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Tuesday, August 18, 2015

D.C. Forced To Fork Over $75k In Firearms Case

District of Columbia citizens earned a rare gun-rights victory when U.S. District Judge Frederick Scullin Jr. struck down the ban on public carrying as unconstitutional in July 2014. Alan Gura, of Gura & Possessky, represented the plaintiffs who challenged that ban in Palmer v. District of Columbia

In the aftermath of Scullin’s decision, the D.C. government has agreed to pay $75,000 in legal fees to Gura. Notice of the settlement was filed with the court late Thursday.

In a touch of irony, residents who long fought against the District’s anti-gun policies now find themselves footing the bill for city council’s failed legal efforts to keep those strict gun regulations in place. We can only take heart in knowing that anti-gun residents help make up the taxpayer base, too, and will also be giving their fair share.


Armed Residents End Man’s Bizarre Spree Of Violence

Detectives were called out to a house in Mesa, Ariz. on Friday morning, arriving on the scene to find Daniel Kresowaty, 25, dead from an apparent gunshot wound. Kresowaty, who had broken into the home, was reported to be acting irrationally and yelling at the residents when he was shot. 

The authorities are also linking Kresowaty to two other scenes after Department of Public Safety officers found a car on fire just down the street from where the home invasion occurred. The car was registered to a home in Gilbert belonging to Kresowaty. When police went to the home, they found the garage door open and a disturbance inside the house. 

The investigation is ongoing and many questions still remain. “It really is, in this case, about as confusing and complicated as it sounds,” said Mesa Detective Steve Berry. Fortunately, the residents who defended themselves were not hurt in this streak of violent behavior.


Local Libertarian Party Sues N.Y. Over Pistol Permitting Law

The Erie County Libertarian Party has filed a lawsuit against N.Y. Gov. Andrew Cuomo challenging the state’s pistol permit law. Called the Sullivan Act after the Tammany Hall politician who sponsored it in 1911, the law requires residents to obtain a permit to own any firearm small enough to be concealed.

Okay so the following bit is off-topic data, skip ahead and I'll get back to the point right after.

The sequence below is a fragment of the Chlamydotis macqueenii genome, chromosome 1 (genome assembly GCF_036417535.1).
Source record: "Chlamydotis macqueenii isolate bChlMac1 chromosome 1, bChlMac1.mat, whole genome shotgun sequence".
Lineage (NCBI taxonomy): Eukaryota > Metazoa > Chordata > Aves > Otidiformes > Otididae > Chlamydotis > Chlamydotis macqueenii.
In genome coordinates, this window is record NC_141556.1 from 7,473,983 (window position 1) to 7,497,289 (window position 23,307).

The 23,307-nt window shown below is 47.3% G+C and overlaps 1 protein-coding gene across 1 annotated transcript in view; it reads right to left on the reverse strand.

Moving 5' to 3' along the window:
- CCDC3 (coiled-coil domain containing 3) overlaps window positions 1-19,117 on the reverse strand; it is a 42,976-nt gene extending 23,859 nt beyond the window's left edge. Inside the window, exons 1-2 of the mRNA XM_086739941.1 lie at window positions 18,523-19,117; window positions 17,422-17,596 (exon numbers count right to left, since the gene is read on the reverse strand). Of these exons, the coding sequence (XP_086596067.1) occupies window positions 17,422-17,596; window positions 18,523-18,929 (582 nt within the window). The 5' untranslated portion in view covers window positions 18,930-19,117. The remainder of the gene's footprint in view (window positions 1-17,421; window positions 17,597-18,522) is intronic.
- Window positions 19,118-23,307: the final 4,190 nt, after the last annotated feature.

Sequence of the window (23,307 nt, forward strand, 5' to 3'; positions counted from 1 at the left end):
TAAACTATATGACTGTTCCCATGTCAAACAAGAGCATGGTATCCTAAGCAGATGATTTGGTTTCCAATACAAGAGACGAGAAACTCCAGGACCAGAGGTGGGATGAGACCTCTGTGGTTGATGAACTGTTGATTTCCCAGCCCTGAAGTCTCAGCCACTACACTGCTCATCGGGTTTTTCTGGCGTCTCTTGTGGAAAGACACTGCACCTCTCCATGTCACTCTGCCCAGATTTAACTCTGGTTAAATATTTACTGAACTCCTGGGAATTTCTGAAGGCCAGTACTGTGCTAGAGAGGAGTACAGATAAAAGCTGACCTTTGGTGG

The group claims the law is “overly burdensome” for several reasons. One is cost: In NYC, fees total nearly $430—and since they’re non-refundable, you may be paying through the nose just to be told, “No.” Wait times are also at issue: NYC’s application states waits of up to eight months aren’t uncommon, and Rochester’s county clerk requests applicants not even bother asking about application status until after nine months. Furthermore, differences in policies and procedures—and who’s in charge of permitting—mean the odds of approval vary greatly between counties.

The suit is currently before U.S. District Judge Frank Geraci Jr.


Iowa Activists Gather Signatures For “Stand Your Ground” Law

Self-defense advocates collected petition signatures over the weekend calling for Stand Your Ground legislation in Iowa, where state Sen. Rick Bertrand has proposed legislation to protect those forced to use a firearm in self-defense.

Although most states currently have some form of Stand Your Ground laws, similar legislation died in the Iowa state senate last year. Under current Iowa law, a person who feels endangered must attempt to retreat before resorting to force, according to Sioux City’s ABC9 News.

But as advocates of Stand Your Ground point out, those targeted by criminals are too easily victimized by the current law—as illustrated by a recent case in which a former policeman, attacked while in his car, was forced to use a firearm in self-defense and spent 112 days in jail for doing so.

Use Your Power!

Ask your Iowa state senator to support this legislation by clicking here.

Murders Up Sharply In Nation’s Gun-Ban Paradise

Washington, D.C.—gun-control mecca and home of the nearly-impossible-to-obtain handgun carry permit—is experiencing a sharp jump in murders this year, leaving city officials scratching their heads and wondering how to battle the increased violence.

A weekend Washington Post story reported that the District has experienced 93 homicides this year, a 23-percent increase over the 72 reported at the same time last year. Also according to the Post, violence is spilling over into parts of the city that have largely been unaffected in the past.

Here’s a suggestion for D.C. officials: Do what the courts have twice ordered you to do, and begin issuing carry permits to law-abiding citizens who wish to protect themselves and their families from violent criminals. Nothing else you have tried has worked, and past evidence shows that expanding the Right to Carry corresponds with lower violent crime rates wherever it has been tried.


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